Fans cheer the Penticton Vees second and winning goal in the third period by Grant Cruikshank. Mark Brett/Western News

Vees expect to have lethal power play

Pentiton Vees believe they have personal for dangerous power play

Fans may need to have a little patience when it comes the Penticton Vees power play.

In five games, the Vees power play has executed six times on 31 chances, a rate of 19.35 per cent. That sits them at 11th overall in the league, however, they have also played the least amount of games out of all the teams. The Wenatchee Wild sit atop the heap with 13 goals and a 28.9 per cent success rate in six games.

Penticton Vees assistant captain Chris Klack said the player’s view of what is happening may just be different than the fans, who scream for a shot. Klack said they can hear the fans plea at ice-level. It adds pressure, especially for the young players, but Klack insists they will make the right play when they see it.

During the Vees’ B.C. Hockey League home opener on Friday, a 2-1 win over the West Kelowna Warriors, the Vees didn’t manage a goal on four cracks at the power play, but they had opportunities. The Vees used four forwards and one defenceman, a setup Klack said they used at times last season and works, especially when they have confidence. It’s a setup that some NHL teams use. Having that extra forward can give added pop.

The Vees moved the puck around well, but the Warriors also did a good job of containing a few potential threats. On their first two power plays in the first period, the Vees didn’t get many shots on net. The shot count improved later on. In the second period Jonny Tychonick watched as his shot hit the side of the net. Owen Sillinger also had a chance after Grant Cruikshank passed him the puck.

“I think we were still a little bit shy to take shots. I think over time that is going to change,” said Klack. “I think we have a really good power play here.”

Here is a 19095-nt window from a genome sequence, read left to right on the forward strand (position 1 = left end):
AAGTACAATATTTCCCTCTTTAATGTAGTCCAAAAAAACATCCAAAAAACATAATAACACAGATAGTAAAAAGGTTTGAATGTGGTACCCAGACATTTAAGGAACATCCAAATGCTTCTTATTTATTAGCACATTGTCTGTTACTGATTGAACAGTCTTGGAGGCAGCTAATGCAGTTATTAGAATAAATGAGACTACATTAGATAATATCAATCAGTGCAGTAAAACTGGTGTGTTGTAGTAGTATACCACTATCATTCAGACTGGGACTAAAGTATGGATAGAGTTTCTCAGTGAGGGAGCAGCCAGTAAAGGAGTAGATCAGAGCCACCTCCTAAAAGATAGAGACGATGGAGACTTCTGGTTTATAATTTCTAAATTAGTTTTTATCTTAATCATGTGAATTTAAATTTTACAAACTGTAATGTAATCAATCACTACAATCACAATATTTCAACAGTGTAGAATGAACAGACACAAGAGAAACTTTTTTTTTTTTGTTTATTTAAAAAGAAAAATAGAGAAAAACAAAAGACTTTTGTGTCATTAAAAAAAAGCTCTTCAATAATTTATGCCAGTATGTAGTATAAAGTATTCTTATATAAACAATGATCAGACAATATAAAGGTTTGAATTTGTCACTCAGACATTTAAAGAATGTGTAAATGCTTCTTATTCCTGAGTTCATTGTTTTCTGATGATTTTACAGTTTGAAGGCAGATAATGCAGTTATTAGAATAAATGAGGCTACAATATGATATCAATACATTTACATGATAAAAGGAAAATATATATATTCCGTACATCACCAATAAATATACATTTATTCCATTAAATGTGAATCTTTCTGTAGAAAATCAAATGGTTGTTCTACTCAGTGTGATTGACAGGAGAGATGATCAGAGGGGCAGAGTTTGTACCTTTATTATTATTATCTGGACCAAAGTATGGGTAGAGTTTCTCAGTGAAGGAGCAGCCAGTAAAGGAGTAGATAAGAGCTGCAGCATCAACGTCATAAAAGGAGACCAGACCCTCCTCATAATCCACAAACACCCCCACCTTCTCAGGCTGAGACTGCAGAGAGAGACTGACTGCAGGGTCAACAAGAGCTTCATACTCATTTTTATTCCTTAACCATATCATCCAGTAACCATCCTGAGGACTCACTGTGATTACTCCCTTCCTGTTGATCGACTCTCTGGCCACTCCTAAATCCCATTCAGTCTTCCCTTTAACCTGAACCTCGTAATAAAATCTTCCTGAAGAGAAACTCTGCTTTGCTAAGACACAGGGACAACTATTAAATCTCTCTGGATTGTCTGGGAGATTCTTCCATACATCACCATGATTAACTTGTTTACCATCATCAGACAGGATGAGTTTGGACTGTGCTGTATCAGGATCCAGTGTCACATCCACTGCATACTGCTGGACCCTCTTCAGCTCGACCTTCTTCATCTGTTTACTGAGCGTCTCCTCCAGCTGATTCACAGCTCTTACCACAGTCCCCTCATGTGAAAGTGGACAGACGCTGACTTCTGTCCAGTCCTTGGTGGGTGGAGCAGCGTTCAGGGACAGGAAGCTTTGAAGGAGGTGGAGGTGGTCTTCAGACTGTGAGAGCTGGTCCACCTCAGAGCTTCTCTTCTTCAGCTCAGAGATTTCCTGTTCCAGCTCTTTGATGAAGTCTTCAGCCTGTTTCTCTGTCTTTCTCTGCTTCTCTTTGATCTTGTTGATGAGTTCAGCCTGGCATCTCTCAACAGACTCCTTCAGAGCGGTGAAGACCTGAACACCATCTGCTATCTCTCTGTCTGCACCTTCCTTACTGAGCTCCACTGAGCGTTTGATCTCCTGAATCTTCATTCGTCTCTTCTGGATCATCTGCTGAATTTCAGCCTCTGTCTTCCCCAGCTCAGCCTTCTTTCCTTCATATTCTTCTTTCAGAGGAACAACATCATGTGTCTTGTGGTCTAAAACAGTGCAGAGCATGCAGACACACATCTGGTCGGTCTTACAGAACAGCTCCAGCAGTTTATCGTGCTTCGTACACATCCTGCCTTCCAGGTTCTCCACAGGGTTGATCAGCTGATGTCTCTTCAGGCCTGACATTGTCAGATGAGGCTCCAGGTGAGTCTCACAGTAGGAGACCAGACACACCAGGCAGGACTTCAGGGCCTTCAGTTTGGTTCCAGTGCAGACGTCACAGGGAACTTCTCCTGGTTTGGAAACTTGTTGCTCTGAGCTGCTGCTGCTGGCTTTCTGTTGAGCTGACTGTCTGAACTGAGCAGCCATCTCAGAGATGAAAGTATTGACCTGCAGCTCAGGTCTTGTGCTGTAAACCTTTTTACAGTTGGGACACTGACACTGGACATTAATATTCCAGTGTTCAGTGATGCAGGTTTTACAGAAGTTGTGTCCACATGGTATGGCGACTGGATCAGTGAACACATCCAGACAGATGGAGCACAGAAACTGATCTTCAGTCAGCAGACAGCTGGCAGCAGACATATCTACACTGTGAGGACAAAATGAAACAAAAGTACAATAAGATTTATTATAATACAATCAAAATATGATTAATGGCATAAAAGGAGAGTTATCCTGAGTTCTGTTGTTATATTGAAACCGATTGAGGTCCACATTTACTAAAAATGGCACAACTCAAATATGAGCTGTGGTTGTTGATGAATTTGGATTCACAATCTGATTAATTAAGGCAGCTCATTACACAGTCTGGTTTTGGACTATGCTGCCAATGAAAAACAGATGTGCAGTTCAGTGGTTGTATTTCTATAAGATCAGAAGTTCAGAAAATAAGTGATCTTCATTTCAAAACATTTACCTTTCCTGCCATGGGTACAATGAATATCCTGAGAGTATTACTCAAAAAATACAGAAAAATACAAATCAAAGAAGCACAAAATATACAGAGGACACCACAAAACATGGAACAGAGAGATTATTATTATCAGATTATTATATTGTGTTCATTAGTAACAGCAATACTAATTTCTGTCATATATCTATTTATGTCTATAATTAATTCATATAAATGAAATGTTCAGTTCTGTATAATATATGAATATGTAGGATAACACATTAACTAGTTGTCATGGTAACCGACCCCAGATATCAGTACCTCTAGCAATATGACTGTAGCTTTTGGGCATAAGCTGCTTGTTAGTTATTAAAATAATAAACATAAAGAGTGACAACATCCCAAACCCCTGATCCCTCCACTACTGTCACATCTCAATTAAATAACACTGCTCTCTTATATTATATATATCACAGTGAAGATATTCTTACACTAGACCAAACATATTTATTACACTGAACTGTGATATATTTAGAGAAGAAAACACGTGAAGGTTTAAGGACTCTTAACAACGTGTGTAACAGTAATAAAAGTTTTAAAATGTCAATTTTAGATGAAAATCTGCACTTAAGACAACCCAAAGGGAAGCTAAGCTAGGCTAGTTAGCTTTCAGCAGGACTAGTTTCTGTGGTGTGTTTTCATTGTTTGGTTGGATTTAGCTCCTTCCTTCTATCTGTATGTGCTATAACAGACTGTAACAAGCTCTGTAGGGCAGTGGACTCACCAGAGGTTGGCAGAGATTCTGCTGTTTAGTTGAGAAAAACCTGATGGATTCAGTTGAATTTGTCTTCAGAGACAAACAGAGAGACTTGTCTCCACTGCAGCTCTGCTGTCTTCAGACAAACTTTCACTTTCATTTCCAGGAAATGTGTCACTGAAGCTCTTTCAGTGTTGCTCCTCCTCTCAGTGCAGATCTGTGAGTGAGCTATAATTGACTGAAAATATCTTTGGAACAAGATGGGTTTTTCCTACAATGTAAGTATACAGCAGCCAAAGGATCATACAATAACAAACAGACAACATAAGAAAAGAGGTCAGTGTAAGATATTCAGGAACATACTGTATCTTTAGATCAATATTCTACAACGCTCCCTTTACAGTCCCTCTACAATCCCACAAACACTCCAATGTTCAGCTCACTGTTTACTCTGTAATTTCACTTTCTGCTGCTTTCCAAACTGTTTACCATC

On one unit, the Vees used Klack, Dakota Boutin, Owen Sillinger, Cruikshank and Tychonick. On another unit it was Rizzo, Sandelin, Ben Allen, Cassidy Bowes and Tychonick again. Jackson Keane leads the Vees with two power play assists. Over the course of the season, the player combinations will change.

What they want to accomplish on the power play is making three quick passes then firing a shot on goal. They want someone in front to “take the goalie’s eyes away” as Klack put it.

“When you get pucks to the net, good things happen,” said Klack. “Obviously we have a group here that likes to make nice, silky plays as well. Maybe in the future make it a little more simple on the PP.”

Striking on the power play for the Vees so far has been Massimo Rizzo, Joseph Leahy, Jared Nash, Ryan Sandelin, Sillinger and Tychonick.

“We just didn’t really bury. That could have something to do with a little nerves,” said Klack. “It was a lot of fun, it was exciting, it was electric.”

Attendance for that game was 3,655.

Cruikshank debut highlighted by goal

Vees co-captain Grant Cruikshank helped the team to victory as he broke in along on Nik Amundrud beating him five-hole with less than seven minutes remaining after taking a pass from Nicky Leivermann.

“I’m not really sure, it was kind of a blur,” said Cruikshank on his goal, which Cassidy Bowes also assisted on. “It was a nice play by Nicky giving the puck to me with speed. It was a fun game to be a part of. I’m glad we could get the win.”

Cruikshank said he had no idea where he was shooting, though he said some of his favourite targets are five-hole, low blocker on breakaways, and going high.

Cruikshank missed the first four games of the regular season because of a back injury sustained during the playoffs. The University of Wisconsin Badger commit said he had a lot of fun in his debut.

“I thought I played well. I think there are definitely some things I need to work on, for the long summer my legs were a little toast,” said Cruikshank. “That’s game shape and that will come. We’re on the right track.”

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